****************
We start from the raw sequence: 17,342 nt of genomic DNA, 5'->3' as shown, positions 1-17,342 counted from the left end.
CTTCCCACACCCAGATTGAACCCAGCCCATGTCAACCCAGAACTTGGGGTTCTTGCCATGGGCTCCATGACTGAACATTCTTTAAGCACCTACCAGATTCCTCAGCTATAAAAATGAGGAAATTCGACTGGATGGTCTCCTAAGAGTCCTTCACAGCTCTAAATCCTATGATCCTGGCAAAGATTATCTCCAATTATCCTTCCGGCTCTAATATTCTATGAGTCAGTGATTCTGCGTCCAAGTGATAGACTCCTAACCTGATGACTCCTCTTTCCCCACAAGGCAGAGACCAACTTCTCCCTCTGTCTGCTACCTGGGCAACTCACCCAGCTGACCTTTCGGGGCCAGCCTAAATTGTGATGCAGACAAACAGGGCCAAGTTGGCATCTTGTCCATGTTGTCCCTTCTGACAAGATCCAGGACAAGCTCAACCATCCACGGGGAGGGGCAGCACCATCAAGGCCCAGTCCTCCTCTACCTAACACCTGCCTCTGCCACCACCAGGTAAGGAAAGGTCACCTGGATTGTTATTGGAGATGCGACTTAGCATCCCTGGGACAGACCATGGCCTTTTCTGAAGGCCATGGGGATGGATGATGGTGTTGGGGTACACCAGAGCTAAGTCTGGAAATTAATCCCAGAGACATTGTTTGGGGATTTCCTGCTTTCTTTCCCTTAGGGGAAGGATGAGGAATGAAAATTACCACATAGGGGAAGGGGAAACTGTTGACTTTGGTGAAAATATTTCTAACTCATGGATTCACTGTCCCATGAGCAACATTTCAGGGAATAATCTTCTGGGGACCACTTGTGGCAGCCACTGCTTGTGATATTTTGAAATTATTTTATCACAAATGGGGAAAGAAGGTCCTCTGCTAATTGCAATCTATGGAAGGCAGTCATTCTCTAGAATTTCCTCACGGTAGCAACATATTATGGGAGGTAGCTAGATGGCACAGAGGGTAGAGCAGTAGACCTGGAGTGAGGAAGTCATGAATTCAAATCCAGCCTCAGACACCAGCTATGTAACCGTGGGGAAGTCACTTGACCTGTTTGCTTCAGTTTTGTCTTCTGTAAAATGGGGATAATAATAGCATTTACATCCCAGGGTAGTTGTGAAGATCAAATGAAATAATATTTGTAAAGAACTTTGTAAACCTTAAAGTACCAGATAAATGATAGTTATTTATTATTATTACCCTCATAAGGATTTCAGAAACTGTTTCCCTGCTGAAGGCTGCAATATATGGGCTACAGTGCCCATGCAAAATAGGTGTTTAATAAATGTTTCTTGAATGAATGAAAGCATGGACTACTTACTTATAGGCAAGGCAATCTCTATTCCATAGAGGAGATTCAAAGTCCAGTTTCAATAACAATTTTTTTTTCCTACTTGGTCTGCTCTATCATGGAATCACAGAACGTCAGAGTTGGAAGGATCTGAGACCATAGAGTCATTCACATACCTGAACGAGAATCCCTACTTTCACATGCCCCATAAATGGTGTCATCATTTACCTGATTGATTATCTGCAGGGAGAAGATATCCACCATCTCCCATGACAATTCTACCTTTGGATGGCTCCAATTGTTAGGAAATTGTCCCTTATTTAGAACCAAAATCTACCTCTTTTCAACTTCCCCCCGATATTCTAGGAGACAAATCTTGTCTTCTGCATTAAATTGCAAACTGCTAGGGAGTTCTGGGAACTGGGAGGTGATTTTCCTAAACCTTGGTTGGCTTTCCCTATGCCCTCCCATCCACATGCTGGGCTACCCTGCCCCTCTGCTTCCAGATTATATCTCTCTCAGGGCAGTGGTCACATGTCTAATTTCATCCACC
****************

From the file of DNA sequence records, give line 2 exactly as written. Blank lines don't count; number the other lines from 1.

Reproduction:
CTTCCCACACCCAGATTGAACCCAGCCCATGTCAACCCAGAACTTGGGGTTCTTGCCATGGGCTCCATGACTGAACATTCTTTAAGCACCTACCAGATTCCTCAGCTATAAAAATGAGGAAATTCGACTGGATGGTCTCCTAAGAGTCCTTCACAGCTCTAAATCCTATGATCCTGGCAAAGATTATCTCCAATTATCCTTCCGGCTCTAATATTCTATGAGTCAGTGATTCTGCGTCCAAGTGATAGACTCCTAACCTGATGACTCCTCTTTCCCCACAAGGCAGAGACCAACTTCTCCCTCTGTCTGCTACCTGGGCAACTCACCCAGCTGACCTTTCGGGGCCAGCCTAAATTGTGATGCAGACAAACAGGGCCAAGTTGGCATCTTGTCCATGTTGTCCCTTCTGACAAGATCCAGGACAAGCTCAACCATCCACGGGGAGGGGCAGCACCATCAAGGCCCAGTCCTCCTCTACCTAACACCTGCCTCTGCCACCACCAGGTAAGGAAAGGTCACCTGGATTGTTATTGGAGATGCGACTTAGCATCCCTGGGACAGACCATGGCCTTTTCTGAAGGCCATGGGGATGGATGATGGTGTTGGGGTACACCAGAGCTAAGTCTGGAAATTAATCCCAGAGACATTGTTTGGGGATTTCCTGCTTTCTTTCCCTTAGGGGAAGGATGAGGAATGAAAATTACCACATAGGGGAAGGGGAAACTGTTGACTTTGGTGAAAATATTTCTAACTCATGGATTCACTGTCCCATGAGCAACATTTCAGGGAATAATCTTCTGGGGACCACTTGTGGCAGCCACTGCTTGTGATATTTTGAAATTATTTTATCACAAATGGGGAAAGAAGGTCCTCTGCTAATTGCAATCTATGGAAGGCAGTCATTCTCTAGAATTTCCTCACGGTAGCAACATATTATGGGAGGTAGCTAGATGGCACAGAGGGTAGAGCAGTAGACCTGGAGTGAGGAAGTCATGAATTCAAATCCAGCCTCAGACACCAGCTATGTAACCGTGGGGAAGTCACTTGACCTGTTTGCTTCAGTTTTGTCTTCTGTAAAATGGGGATAATAATAGCATTTACATCCCAGGGTAGTTGTGAAGATCAAATGAAATAATATTTGTAAAGAACTTTGTAAACCTTAAAGTACCAGATAAATGATAGTTATTTATTATTATTACCCTCATAAGGATTTCAGAAACTGTTTCCCTGCTGAAGGCTGCAATATATGGGCTACAGTGCCCATGCAAAATAGGTGTTTAATAAATGTTTCTTGAATGAATGAAAGCATGGACTACTTACTTATAGGCAAGGCAATCTCTATTCCATAGAGGAGATTCAAAGTCCAGTTTCAATAACAATTTTTTTTTCCTACTTGGTCTGCTCTATCATGGAATCACAGAACGTCAGAGTTGGAAGGATCTGAGACCATAGAGTCATTCACATACCTGAACGAGAATCCCTACTTTCACATGCCCCATAAATGGTGTCATCATTTACCTGATTGATTATCTGCAGGGAGAAGATATCCACCATCTCCCATGACAATTCTACCTTTGGATGGCTCCAATTGTTAGGAAATTGTCCCTTATTTAGAACCAAAATCTACCTCTTTTCAACTTCCCCCCGATATTCTAGGAGACAAATCTTGTCTTCTGCATTAAATTGCAAACTGCTAGGGAGTTCTGGGAACTGGGAGGTGATTTTCCTAAACCTTGGTTGGCTTTCCCTATGCCCTCCCATCCACATGCTGGGCTACCCTGCCCCTCTGCTTCCAGATTATATCTCTCTCAGGGCAGTGGTCACATGTCTAATTTCATCCACC